Dhe auditing industry is not only in the spotlight of accounting scandals, but is also affected by a shortage of skilled workers. This does not only concern the guild itself, but affects the entire economy. Because the audit of balance sheets is a prerequisite for investors to make money available to companies.
The shortage of auditors is primarily due to social causes, but is being exacerbated by the Wirecard law known as the FISG, which contains stricter liability rules for auditors. The Chamber of Public Accountants (WPK), which is responsible for the supervision and interests of the profession, has been warning of the negative side effects for a long time. “Unfortunately, the WPK’s warnings went unheeded,” said its President Gerhard Ziegler during the chamber’s annual press briefing on Wednesday.
A great additional task
According to the WPK, the stricter liability for violations of professional duties will lead to significantly higher premiums for the auditors’ professional liability insurance. Many will not be able to shoulder the increased risk and costs and will therefore no longer be available as audit service providers. The already small number of auditing companies that can check the balance sheets of companies of public interest will be reduced in the medium term from 60 to 50 providers due to the tightened liability rules. The WPK expects a similar reduction for the number of 3,000 auditors who deal with public interest companies.
According to the WPK, among all German companies there are around 1000 of public interest, which are referred to as PIE in technical jargon. The audit of such companies requires particularly qualified auditors and a lot of staff, because the clients are capital market-oriented and listed companies or larger banks and insurance companies that are of great importance for the entire economy.
The shortage of auditors is exacerbated by the fact that the profession will be given a major additional task with the control of green balance sheets and ESG-compatible, i.e. more sustainable, corporate management. The number of companies in Germany that are required to submit ESG reports will explode from 500 to 15,000. And EU rules require these reports to be audited by auditors, accountants or other auditing providers.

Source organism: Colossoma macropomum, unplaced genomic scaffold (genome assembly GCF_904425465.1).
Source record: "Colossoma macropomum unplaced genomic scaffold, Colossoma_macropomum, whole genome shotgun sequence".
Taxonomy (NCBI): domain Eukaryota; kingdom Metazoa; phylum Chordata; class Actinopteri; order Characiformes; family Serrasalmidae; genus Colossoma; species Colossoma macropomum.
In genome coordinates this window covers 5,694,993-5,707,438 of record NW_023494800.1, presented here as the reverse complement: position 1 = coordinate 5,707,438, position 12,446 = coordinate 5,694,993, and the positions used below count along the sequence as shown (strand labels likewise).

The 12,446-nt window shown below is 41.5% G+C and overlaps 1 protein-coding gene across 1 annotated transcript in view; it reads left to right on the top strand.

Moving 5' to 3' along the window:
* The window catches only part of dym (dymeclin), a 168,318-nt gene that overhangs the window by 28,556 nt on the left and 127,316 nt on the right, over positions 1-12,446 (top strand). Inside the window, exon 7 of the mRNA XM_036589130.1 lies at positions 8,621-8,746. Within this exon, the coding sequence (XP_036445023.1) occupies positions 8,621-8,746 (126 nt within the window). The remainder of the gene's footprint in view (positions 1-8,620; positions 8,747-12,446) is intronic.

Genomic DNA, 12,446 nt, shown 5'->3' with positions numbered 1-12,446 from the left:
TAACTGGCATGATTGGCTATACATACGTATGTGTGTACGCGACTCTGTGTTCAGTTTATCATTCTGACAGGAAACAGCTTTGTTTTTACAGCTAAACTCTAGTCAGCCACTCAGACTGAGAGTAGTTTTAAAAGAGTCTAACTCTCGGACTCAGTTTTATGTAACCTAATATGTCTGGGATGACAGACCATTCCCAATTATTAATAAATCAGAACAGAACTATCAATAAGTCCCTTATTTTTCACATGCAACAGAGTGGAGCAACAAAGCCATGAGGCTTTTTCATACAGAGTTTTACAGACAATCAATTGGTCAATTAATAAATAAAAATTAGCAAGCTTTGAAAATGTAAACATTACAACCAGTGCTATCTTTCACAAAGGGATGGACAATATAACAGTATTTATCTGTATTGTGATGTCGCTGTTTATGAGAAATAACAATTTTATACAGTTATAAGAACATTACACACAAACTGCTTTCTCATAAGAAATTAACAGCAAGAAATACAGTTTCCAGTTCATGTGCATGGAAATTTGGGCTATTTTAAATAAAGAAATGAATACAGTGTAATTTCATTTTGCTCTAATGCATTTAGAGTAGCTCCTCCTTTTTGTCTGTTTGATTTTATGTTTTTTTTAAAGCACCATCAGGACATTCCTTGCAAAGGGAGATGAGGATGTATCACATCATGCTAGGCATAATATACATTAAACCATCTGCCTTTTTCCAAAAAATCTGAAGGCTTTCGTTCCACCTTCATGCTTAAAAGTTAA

Young people are an important issue
Due to their good training and high qualifications, auditors are also suitable for many other attractive jobs outside of the auditing business. This also reduces the number of auditors. This is reported by Hellmuth Wolf, who as a personnel consultant at Signium has specialized in auditors and tax consultants. “For many employees in large companies, consulting is a more attractive career field than auditing,” says Wolf. “Many young professionals start out as examination assistants, but then switch to consulting or industrial companies,” observes the industry insider.
This is confirmed by a professional supervisor, according to whose experience the majority of auditors go into tax consulting after their exams. According to this, only 15 percent of the professionals would be auditors – and even fewer would take care of the particularly complex audit of companies in the public interest.
The next generation is an important topic for the examiners’ guild, whose average age is very high simply because a lot of experience and a long training are necessary to be able to do the job. According to WPK data, almost a third of the auditors are 60 or older. In addition, according to a conservative estimate, the number of examiners under the age of 60 could fall by 20 percent by 2036 – i.e. within 15 years. As a countermeasure, the professional exam for auditors, which is considered to be one of the hardest of all, has now been modularized. This means that candidates can now take individual parts of the exam separately instead of all at once. This reform has noticeably improved the chances of passing the exam – at least.
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